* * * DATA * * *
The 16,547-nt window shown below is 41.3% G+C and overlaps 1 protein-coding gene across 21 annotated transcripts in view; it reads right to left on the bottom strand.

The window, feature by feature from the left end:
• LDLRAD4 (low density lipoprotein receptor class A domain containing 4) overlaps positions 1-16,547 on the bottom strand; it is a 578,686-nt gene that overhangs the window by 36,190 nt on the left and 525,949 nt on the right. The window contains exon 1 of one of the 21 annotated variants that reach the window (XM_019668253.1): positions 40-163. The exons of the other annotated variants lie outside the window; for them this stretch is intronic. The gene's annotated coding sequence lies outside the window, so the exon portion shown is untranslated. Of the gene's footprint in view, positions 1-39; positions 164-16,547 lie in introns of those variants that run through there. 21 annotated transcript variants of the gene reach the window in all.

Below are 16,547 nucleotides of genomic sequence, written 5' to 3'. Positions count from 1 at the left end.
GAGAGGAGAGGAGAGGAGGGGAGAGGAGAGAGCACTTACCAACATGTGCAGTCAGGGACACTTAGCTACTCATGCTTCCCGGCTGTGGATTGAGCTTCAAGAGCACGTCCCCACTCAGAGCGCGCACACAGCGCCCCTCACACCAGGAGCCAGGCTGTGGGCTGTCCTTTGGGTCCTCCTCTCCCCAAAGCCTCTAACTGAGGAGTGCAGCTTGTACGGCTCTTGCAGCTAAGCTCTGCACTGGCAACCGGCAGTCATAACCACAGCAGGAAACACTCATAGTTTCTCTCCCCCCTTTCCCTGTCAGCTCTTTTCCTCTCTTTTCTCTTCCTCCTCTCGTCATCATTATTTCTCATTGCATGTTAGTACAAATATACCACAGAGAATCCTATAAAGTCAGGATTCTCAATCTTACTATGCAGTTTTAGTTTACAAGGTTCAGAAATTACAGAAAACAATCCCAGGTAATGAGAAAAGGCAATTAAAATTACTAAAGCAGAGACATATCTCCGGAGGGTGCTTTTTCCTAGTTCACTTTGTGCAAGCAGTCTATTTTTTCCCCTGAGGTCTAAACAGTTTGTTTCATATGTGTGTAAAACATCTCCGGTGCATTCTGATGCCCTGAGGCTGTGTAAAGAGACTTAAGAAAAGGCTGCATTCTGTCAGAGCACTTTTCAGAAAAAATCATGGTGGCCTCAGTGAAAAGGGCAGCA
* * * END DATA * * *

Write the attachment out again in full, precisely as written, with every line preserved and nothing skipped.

The 16,547-nt window shown below is 41.3% G+C and overlaps 1 protein-coding gene across 21 annotated transcripts in view; it reads right to left on the bottom strand.

The window, feature by feature from the left end:
• LDLRAD4 (low density lipoprotein receptor class A domain containing 4) overlaps positions 1-16,547 on the bottom strand; it is a 578,686-nt gene that overhangs the window by 36,190 nt on the left and 525,949 nt on the right. The window contains exon 1 of one of the 21 annotated variants that reach the window (XM_019668253.1): positions 40-163. The exons of the other annotated variants lie outside the window; for them this stretch is intronic. The gene's annotated coding sequence lies outside the window, so the exon portion shown is untranslated. Of the gene's footprint in view, positions 1-39; positions 164-16,547 lie in introns of those variants that run through there. 21 annotated transcript variants of the gene reach the window in all.

Below are 16,547 nucleotides of genomic sequence, written 5' to 3'. Positions count from 1 at the left end.
GAGAGGAGAGGAGAGGAGGGGAGAGGAGAGAGCACTTACCAACATGTGCAGTCAGGGACACTTAGCTACTCATGCTTCCCGGCTGTGGATTGAGCTTCAAGAGCACGTCCCCACTCAGAGCGCGCACACAGCGCCCCTCACACCAGGAGCCAGGCTGTGGGCTGTCCTTTGGGTCCTCCTCTCCCCAAAGCCTCTAACTGAGGAGTGCAGCTTGTACGGCTCTTGCAGCTAAGCTCTGCACTGGCAACCGGCAGTCATAACCACAGCAGGAAACACTCATAGTTTCTCTCCCCCCTTTCCCTGTCAGCTCTTTTCCTCTCTTTTCTCTTCCTCCTCTCGTCATCATTATTTCTCATTGCATGTTAGTACAAATATACCACAGAGAATCCTATAAAGTCAGGATTCTCAATCTTACTATGCAGTTTTAGTTTACAAGGTTCAGAAATTACAGAAAACAATCCCAGGTAATGAGAAAAGGCAATTAAAATTACTAAAGCAGAGACATATCTCCGGAGGGTGCTTTTTCCTAGTTCACTTTGTGCAAGCAGTCTATTTTTTCCCCTGAGGTCTAAACAGTTTGTTTCATATGTGTGTAAAACATCTCCGGTGCATTCTGATGCCCTGAGGCTGTGTAAAGAGACTTAAGAAAAGGCTGCATTCTGTCAGAGCACTTTTCAGAAAAAATCATGGTGGCCTCAGTGAAAAGGGCAGCA